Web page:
The celebration of the late medieval mass and other religious ceremonies was carefully delineated through the ecclesiastical regulations of the Catholic Church. This legalistic approach to worship was strongly criticized by both Desiderius Erasmus and Martin Luther before 1517. With the subsequent Reformation, Luther reacted against Catholic legalism which, he argued, ensnared the faithful and threatened Christian freedom. He was therefore particularly reluctant to specify what he considered to be the appropriate form, place and setting for his German mass. Luther utilized the concept of adiaphora to argue that such issues were matters of indifference as they were not fundamental for salvation. However, this stance was tempered by his realization that such Christian freedom actually did require direction to ensure that the Reformation message was not confused or lost.
The Orbis sensualium pictus, first published in 1658, was an important element in the pedagogical programme of the Czech Reformer, Jan Amos Komensky [Comenius]. Through the use of illustrations with an associated key, it was intended to educate young children about the names and terms of items and activities that they saw in the world around them. Although the significance of the work has long been recognised and has been studied in the wider context of Comenius’ philosophical ideas, comparatively little attention has been paid to the illustrations in this work. The intention of this article is to examine the portrayal of religious faiths in the Orbis sensualium pictus as well as to demonstrate that, in spite of Comenius’ rejection of confessional differences, they depict Christian worship and religious practice from a largely Lutheran perspective.
This article considers the institutional response to the Iconoclastic Fury and the iconoclasm of the early 1580s in the southern provinces of the Netherlands. Although the restoration of Catholicism is more often associated with the early seventeenth century, this article demonstrates that the reconstruction of churches and reestablishment of worship took place a generation earlier in the immediate aftermath of the religious violence. Furthermore this restoration was a priority for the government in the Netherlands, in particular for Margaret of Parma and her son Alexander Farnese, as they sought to regain control of the region and assert the authority of the crown. In particular, they encouraged the use of the ecclesiastical rites of consecration and reconciliation to symbolize the cleansing and purification of the religious landscape after the profane actions of the iconoclasts and adherents of the Reformed faith.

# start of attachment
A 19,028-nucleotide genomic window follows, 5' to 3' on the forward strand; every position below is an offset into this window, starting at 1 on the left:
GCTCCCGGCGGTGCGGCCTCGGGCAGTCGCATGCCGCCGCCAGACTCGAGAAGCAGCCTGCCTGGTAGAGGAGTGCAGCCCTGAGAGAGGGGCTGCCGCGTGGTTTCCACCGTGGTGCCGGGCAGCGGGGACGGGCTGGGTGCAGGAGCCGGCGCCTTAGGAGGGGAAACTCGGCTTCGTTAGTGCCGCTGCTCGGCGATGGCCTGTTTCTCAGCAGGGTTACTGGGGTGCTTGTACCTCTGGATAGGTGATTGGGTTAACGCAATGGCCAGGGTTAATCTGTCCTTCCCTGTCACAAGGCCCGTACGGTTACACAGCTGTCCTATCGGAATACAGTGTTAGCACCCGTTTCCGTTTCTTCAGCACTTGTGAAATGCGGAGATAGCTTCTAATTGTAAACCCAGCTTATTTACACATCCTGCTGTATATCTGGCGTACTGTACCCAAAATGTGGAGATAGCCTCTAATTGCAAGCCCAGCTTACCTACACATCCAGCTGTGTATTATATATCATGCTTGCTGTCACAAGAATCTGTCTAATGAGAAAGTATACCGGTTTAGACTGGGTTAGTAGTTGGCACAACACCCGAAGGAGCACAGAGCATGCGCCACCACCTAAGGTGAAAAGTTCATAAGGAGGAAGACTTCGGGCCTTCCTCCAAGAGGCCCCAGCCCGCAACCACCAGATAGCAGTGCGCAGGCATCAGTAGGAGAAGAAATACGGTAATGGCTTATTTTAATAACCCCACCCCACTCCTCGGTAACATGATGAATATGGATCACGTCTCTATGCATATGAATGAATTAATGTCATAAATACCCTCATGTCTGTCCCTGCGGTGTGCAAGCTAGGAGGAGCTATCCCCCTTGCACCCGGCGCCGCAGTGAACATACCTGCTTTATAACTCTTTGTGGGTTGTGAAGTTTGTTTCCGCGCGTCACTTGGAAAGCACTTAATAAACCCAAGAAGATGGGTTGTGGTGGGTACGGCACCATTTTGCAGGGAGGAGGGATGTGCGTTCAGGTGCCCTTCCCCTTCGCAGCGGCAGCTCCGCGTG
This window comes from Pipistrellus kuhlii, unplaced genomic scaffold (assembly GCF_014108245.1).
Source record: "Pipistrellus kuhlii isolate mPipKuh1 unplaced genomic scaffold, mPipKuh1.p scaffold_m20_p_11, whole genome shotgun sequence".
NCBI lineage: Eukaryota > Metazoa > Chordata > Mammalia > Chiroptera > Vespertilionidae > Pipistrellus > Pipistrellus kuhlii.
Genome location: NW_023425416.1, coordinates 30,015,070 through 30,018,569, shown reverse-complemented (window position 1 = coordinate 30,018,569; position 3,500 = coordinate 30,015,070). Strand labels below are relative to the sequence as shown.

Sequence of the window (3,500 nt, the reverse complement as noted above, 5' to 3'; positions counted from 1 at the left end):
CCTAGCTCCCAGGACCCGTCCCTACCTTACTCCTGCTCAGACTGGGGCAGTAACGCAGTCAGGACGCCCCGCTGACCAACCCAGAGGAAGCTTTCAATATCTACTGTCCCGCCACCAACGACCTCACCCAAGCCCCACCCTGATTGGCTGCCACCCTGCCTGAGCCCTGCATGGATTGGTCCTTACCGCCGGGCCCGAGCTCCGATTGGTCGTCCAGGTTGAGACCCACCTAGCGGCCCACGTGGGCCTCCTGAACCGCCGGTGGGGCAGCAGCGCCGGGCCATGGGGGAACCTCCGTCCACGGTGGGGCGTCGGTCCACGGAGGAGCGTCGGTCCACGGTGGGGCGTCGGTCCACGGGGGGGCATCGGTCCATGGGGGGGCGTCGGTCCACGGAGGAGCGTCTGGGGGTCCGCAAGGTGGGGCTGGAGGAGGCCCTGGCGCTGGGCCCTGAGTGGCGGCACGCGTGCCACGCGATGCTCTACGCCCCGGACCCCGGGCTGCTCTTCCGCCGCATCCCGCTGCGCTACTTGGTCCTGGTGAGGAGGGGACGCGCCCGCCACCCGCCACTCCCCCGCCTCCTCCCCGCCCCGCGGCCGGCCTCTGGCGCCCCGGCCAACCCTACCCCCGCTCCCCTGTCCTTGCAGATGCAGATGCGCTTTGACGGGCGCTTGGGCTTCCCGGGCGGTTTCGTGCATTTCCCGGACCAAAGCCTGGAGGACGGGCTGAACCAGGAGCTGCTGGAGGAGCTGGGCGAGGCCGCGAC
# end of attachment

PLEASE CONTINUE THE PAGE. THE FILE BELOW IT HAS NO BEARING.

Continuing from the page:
The burial ground created by William Blundell at the Harkirk on his Lancashire estate in 1611 was one of the few established after the English Reformation for the interment of Catholics. As he makes clear in his succinct account, Blundell established the graveyard due to the exceptional persecution of the time that had seen his co-religionists refused burial in the parish churchyard. The circumstances were very different from the almost contemporaneous churchyards associated with the chapels royal of Queen Henrietta Maria, which were ‘appointed to inter and bury such of her ladyship’s followers as shall chance to depart this life, according to the manner and form of the Church of Rome’.2 Although similarly enclosed to protect the sanctity of a place of burial, the Harkirk lacked official approval and the protection of the authorities. It operated for almost two decades until it was laid waste by the sheriff of Lancashire and his men in the early1630s, after Blundell had been found guilty in the court of Star Chamber of ‘suffering a buriall place in my Demaine’. Following the Restoration of Charles II in 1660, the Harkirk came to be used again for burials, which continued into the eighteenth century, but during this later period it was almost exclusively priests who were interred there. The Harkirk provides a useful case study of how a confessional minority sought to maintain and uphold the religious propriety and practices that surrounded death and burial, in spite of the challenges posed by the Reformation and the established Church in England.